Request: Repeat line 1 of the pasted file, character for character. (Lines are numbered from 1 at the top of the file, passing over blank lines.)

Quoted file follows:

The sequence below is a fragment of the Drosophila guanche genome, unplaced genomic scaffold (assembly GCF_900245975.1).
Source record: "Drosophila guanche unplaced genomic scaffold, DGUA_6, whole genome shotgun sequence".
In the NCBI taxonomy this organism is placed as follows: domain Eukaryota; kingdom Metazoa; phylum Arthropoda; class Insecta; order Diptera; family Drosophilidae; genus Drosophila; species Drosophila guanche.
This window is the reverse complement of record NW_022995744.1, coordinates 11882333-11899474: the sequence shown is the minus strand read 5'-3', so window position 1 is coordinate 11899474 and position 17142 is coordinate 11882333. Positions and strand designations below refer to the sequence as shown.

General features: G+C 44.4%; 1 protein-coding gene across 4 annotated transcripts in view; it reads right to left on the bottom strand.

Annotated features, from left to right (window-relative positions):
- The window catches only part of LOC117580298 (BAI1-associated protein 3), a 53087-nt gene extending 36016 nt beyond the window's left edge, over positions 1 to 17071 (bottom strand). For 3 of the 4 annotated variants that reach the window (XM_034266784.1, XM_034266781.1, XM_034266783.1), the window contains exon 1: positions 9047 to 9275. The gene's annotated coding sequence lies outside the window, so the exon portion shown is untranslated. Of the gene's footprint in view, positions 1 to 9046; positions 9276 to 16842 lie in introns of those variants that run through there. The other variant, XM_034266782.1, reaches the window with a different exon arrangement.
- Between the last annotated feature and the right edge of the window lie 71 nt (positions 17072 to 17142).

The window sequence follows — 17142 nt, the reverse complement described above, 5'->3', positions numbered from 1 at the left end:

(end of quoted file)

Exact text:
The sequence below is a fragment of the Drosophila guanche genome, unplaced genomic scaffold (assembly GCF_900245975.1).